How Will Marine Underwriters Respond to Losses?

Between large-scale vessel losses, back-to-back years of heavy catastrophes and an overabundance of capacity, the commercial marine insurance market has had a tough couple of years.

As underwriters look ahead to 2019 and beyond, what will need to change in order to continue delivering the kinds of products and services that are capable of effectively protecting commercial marine insureds from evolving exposures?

In the face of mounting losses, Patrick Barco, national product leader marine, Burns & Wilcox Canada, observes that marine insurers are “monitoring climatic changes more closely than before,” investing in technology and global-scale models “to better estimate the impact of losses on their business.”

“The marine market is ramping up its use of CAT modeling to influence line size, pricing, terms and conditions, as well as managing their overall aggregates on CAT-exposed static exposures, such as stock stored in warehouses, marine builders risk and fixed marine property,” agrees Jeffrey Loechner, underwriting manager, marine, AXA XL.

Cargo markets in particular are starting to “pay closer attention to CAT exposures and modeling,” Loechner says. “Historically, property exposures have migrated to the cargo market for a lower price, lower deductibles, and higher limits for CAT coverage, often without an annual aggregate. Due to large natural disasters and poor underwriting results, however, marine insurers are adopting the models that are the norm for the property insurance market.”

Beyond shifting modeling approaches, in the aftermath of major claims paid under CAT losses from hailstorms, flooding, heavy rainfall and hurricanes, Barco expects insurers to make some changes in 2019—including rate increases, higher deductibles and reduction of their offerings, “which will be based on exposures, accumulations, location and risk appetite,” he says.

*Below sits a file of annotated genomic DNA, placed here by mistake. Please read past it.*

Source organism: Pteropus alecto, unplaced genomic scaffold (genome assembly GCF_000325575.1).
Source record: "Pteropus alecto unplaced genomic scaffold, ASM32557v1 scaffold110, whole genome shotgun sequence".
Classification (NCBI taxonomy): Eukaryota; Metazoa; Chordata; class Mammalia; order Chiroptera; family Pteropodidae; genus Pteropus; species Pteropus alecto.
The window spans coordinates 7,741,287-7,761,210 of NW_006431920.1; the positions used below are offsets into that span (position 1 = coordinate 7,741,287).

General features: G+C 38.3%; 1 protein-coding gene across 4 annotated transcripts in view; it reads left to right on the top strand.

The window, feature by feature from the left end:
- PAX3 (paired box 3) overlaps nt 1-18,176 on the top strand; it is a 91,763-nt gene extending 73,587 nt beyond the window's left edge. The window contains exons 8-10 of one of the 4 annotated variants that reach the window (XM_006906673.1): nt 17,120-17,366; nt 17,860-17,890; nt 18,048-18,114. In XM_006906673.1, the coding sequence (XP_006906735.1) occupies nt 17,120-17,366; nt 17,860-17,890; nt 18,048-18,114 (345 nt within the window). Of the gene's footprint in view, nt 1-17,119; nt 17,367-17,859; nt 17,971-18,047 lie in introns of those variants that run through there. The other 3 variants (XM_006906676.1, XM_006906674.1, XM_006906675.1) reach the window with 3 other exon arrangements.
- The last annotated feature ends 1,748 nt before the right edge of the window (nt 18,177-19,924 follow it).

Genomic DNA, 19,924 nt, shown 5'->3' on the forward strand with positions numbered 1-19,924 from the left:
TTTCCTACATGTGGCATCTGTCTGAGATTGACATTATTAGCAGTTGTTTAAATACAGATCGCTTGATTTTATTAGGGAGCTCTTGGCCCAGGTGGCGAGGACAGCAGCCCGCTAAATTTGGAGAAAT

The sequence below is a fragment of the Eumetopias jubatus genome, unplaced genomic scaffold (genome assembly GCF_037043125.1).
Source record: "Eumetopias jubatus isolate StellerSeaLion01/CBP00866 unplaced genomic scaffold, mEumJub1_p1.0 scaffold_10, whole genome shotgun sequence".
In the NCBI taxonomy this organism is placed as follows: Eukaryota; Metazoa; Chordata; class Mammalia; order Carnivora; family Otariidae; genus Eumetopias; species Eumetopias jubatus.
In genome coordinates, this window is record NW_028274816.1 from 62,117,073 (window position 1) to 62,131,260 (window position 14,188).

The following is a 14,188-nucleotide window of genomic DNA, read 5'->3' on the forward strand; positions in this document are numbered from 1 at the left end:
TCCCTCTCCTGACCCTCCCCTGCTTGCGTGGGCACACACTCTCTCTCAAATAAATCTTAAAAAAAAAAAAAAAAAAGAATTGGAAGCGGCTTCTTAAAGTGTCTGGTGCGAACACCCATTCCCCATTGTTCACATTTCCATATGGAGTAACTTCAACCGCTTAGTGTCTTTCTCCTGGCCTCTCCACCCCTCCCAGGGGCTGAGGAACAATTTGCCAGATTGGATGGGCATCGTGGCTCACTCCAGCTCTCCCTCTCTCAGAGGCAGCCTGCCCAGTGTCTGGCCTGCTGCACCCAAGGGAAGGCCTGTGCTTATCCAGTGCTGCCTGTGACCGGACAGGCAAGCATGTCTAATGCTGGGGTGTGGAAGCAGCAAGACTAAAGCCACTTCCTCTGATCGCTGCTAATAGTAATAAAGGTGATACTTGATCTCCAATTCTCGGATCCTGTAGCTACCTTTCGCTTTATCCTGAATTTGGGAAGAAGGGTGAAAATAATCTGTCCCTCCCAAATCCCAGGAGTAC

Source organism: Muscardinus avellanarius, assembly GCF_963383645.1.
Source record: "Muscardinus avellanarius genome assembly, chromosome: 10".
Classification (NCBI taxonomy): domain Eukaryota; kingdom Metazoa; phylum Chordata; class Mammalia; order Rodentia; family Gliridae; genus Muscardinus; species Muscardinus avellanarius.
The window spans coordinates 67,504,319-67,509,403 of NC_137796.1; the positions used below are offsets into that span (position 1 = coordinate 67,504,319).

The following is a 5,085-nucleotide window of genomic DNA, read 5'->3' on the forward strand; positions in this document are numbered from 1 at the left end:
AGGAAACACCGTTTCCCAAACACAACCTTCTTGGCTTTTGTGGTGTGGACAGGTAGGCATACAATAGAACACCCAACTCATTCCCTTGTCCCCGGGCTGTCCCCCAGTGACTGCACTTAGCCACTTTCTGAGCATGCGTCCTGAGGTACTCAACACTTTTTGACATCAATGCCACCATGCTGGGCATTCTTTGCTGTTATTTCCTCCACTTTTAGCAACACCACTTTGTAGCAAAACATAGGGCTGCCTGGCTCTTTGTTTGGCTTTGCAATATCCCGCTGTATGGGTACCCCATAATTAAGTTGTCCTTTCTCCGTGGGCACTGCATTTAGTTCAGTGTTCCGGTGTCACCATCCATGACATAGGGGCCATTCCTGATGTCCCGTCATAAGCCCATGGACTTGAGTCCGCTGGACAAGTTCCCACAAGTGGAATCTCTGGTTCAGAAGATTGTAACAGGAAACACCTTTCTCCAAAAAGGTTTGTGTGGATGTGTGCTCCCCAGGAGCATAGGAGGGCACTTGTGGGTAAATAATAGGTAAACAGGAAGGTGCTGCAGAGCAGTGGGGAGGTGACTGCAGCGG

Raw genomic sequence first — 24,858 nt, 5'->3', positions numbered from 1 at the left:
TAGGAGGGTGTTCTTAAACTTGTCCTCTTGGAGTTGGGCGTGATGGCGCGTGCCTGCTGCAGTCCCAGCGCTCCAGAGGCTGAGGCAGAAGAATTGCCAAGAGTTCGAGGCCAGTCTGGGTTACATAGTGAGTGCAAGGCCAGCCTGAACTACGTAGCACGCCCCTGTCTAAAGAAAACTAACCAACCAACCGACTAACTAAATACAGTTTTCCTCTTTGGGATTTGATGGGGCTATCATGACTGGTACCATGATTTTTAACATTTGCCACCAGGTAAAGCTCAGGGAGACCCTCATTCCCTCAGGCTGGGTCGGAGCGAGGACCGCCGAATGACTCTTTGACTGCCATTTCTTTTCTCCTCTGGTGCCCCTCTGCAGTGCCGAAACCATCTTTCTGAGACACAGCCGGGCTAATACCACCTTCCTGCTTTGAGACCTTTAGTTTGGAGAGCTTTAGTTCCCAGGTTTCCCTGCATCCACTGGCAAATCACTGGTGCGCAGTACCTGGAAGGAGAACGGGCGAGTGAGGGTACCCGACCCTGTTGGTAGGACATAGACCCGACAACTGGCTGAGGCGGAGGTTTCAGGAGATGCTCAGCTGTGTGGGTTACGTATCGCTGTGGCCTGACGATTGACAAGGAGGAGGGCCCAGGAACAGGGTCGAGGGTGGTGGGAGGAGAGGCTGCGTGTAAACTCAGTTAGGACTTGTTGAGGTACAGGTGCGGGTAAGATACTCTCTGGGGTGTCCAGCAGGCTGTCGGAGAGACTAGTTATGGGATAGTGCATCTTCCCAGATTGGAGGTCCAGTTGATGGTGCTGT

Barco also expects insurers to look more closely at their reinsurance/treaty pricing—"a rate increase passed on to the policyholder, as the market pricing has tightened and is being closely monitored,” he says.

In light of loss and profitability issues, many underwriters are also “taking a hard look at their hull and liability books,” Loechner adds. “We’ve seen a trend to consolidate the first layer, ensure pricing is adequate for primary and excess layers, reduce line size, and exit or de-emphasize the insurance of certain types of maritime operations."

Correction in Asian and London markets is currently being driven by Lloyd’s underperforming syndicates, “some of which have ceased writing hull and cargo in the U.K. and other parts of the world,” Loechner explains. “That’s prompted some clients to repatriate their business back to the U.S. market. While the U.S. market is still unpredictable, we are starting to see some indications of very necessary, positive rate movement.”

“Companies are going to have to execute on strategies that are sound and consistent with their value proposition,” agrees Sean Dalton, head of marine underwriting for North America, Munich Reinsurance America. “It’s addressing technical rate adequacy, it’s addressing terms and conditions, it’s understanding the exposures you’re underwriting and developing risk-adequate rates for those exposures. All of that is key to having a sustainable offering in the marketplace.”

Despite ongoing challenges, Dalton sees plenty of reason for optimism in commercial marine. “The product and service offerings in the marine market are some of the broadest first-party offerings with accompanying claims and risk engineering services available in the non-life market,” he says. “You have to approach your business in a way that’s going to service your customers and business partners and also provide an attractive return for your capital providers. Right now, that’s not happening.”

Jacquelyn Connelly is IA senior editor.